Asian Football Confederation (AFC) President Shaikh Salman bin Ebrahim Al Khalifa has endorsed the Australia and New Zealand joint bid for the 2023 FIFA Women's World Cup following Japan's withdrawal from the race.
The FIFA Council is set to decide the host of the tournament on Thursday (June 25), with Colombia now the only rival to the trans-Tasman bid.
Japan Football Association President Kozo Tashima revealed the decision to withdraw was taken "after careful and thorough consideration", with international support for Australia and New Zealand's bid and the postponement of the Tokyo 2020 Olympic and Paralympics to 2021 cited as factors.
It is widely believed the AFC wanted a single candidate from the region, which the whole continent can unite behind.
Shaikh Salman suggested the decision was also made to "put the best interests of Asian football first".
"On behalf of the AFC - and the Asian football family - I will be supporting the Australia/New Zealand bid to host the FIFA Women’s World Cup in 2023 - and am sure that I will be supported by all the AFC’s FIFA Council members," he said.
"Both Australia and New Zealand have a long history of working together on domestic, regional and international events and delivering them in world class venues to the highest possible standard and efficiency.
"Add to this, the unique nature of the cross-Confederation bid, the fact that this is the first time the Southern Hemisphere will have hosted the tournament and the benefits for the development of the women’s game in Asia-Pacific that this united bid would unlock, then the proposition looks to be the only available choice.
"Asia has, in the last six years, presented a united front and its solidarity has been admired throughout the world of football and again, I am certain, that we will also join forces in Asia through its FIFA Council Members to support the Australia/New Zealand bid.
"I must also thank the Japan FA for their interest in hosting this competition and most of all for their decision to put the best interests of Asian football first by deciding to unite behind the Australia/New Zealand bid."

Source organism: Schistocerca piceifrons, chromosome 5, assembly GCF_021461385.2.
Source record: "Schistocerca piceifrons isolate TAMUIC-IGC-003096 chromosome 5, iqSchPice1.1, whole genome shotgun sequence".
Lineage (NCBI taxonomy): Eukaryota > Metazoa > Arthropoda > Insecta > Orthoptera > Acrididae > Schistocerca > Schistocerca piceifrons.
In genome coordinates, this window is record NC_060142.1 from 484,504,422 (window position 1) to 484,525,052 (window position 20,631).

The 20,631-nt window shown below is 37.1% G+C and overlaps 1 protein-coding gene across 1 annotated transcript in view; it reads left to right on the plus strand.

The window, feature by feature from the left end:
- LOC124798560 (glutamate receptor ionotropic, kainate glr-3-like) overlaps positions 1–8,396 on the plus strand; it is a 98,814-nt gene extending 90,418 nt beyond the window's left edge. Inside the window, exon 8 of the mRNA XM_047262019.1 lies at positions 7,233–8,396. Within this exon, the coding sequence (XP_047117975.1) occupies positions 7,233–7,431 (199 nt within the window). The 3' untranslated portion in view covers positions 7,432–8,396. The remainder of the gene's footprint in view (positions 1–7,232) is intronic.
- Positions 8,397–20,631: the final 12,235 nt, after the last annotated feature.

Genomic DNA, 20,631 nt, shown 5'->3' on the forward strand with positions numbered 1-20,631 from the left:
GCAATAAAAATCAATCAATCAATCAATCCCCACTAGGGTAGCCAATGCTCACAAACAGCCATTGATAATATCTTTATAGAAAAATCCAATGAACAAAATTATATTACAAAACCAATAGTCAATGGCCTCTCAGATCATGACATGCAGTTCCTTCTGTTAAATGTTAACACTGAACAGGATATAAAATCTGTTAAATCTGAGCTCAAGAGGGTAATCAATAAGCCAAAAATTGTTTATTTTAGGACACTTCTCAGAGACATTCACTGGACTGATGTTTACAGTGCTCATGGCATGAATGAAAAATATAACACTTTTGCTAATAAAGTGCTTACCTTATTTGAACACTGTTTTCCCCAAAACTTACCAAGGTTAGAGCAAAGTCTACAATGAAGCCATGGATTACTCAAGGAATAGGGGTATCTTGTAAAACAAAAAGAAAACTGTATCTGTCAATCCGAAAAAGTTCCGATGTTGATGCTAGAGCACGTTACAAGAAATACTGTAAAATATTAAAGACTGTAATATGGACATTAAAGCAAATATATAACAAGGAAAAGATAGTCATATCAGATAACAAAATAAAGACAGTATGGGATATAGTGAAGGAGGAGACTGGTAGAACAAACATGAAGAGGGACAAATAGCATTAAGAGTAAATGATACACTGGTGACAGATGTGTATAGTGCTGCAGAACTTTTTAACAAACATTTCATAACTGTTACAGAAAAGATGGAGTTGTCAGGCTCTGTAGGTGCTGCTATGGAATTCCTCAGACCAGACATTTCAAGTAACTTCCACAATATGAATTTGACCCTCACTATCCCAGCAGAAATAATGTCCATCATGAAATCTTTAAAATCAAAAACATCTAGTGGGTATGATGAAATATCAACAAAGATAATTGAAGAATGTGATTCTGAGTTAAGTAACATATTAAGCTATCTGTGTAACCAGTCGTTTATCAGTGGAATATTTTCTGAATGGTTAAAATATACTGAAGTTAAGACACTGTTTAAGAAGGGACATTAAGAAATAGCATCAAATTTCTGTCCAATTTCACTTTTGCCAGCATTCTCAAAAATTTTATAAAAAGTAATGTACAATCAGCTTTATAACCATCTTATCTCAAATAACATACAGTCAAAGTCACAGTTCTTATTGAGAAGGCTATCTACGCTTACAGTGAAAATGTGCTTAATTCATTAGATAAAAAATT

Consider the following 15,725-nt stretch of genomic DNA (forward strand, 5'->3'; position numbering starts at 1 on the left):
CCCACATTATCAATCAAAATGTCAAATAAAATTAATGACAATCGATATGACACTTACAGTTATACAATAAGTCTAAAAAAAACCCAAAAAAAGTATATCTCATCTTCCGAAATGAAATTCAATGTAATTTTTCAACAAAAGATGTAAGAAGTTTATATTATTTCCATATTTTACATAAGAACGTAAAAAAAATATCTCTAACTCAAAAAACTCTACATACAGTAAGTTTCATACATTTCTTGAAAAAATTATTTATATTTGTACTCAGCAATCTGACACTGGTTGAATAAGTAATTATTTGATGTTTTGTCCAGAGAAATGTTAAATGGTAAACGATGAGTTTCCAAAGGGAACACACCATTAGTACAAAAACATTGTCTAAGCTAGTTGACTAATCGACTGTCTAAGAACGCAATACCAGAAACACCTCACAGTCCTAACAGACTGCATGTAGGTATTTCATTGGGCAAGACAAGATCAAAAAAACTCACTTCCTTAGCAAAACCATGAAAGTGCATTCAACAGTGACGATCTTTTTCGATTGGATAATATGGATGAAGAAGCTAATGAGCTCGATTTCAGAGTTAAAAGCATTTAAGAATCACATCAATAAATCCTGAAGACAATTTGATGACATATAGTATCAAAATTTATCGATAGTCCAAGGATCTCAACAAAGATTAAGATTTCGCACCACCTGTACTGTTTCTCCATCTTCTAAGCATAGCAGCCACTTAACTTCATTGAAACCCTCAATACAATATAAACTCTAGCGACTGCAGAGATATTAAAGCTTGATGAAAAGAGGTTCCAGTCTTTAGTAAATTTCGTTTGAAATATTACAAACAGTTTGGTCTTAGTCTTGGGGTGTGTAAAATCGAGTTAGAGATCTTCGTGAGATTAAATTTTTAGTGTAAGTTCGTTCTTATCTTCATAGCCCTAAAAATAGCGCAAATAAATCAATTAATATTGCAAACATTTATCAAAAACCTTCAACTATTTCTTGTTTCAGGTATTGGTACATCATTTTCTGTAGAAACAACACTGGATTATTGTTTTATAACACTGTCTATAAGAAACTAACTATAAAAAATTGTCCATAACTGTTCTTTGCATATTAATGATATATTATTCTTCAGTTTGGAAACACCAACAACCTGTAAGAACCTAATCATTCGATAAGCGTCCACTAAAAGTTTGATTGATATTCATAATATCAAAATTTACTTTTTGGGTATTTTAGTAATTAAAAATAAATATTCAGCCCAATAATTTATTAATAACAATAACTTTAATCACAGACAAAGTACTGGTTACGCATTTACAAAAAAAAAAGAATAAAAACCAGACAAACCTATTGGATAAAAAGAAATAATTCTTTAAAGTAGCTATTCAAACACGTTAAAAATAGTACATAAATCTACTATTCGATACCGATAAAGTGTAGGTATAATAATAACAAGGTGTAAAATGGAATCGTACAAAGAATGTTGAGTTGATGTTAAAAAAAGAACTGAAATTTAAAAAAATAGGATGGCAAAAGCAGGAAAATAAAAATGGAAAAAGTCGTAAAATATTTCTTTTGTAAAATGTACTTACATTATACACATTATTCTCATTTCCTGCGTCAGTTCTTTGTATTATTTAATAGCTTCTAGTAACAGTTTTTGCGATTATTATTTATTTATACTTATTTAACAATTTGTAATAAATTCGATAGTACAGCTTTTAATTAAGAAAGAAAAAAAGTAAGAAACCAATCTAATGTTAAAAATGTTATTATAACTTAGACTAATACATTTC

Australia and New Zealand's bid fared considerably better than Colombia's in an evaluation report published by FIFA earlier this month.
Marked out of five, its average score was 4.1 compared to Colombia's 2.8.
The Japanese bid tallied an average of 3.9.
Brazil also withdrew its attempt to host the tournament earlier this month amid financial concerns caused by the coronavirus pandemic.
With Australia and New Zealand now the heavy favourites to host the 2023 FIFA Women's World Cup, the leaders of both countries wrote a joint letter to the FIFA Council as a final push.
"An Australia-New Zealand FIFA Women’s World Cup would embody our passion for women’s football and proud commitment to equality and fairness, creating a profound and enduring legacy for the future of women’s football within the region and beyond," said Australian Prime Minister Scott Morrison and New Zealand's Prime Minister Jacinda Ardern.
"We would host a tournament FIFA can be proud of in every way possible: technical excellence, record-breaking crowds, commercial certainty and a warm embrace from our 200 different cultures.
"Football is the game that connects us all.
"We sincerely hope that an Australia-New Zealand FIFA Women’s World Cup will bring us all together again in 2023, when we can all celebrate humanity, community and unity through football."
Should the tournament be awarded to the two countries in Oceania, the opening game would take place in Auckland's 50,000-seat Eden Park, with Sydney's 70,000-capacity Stadium Australia set to host the final.
Bogotá's Estadio El Campín would host the final if Colombia's bid was successful.
The 2023 tournament is set to include 32 teams for the first time.
France staged the last edition in 2019, when the United States lifted the trophy for the fourth time.
FIFA Council members are set to select the 2023 host within the scope of an open voting process, with the results and votes by the members to be made public.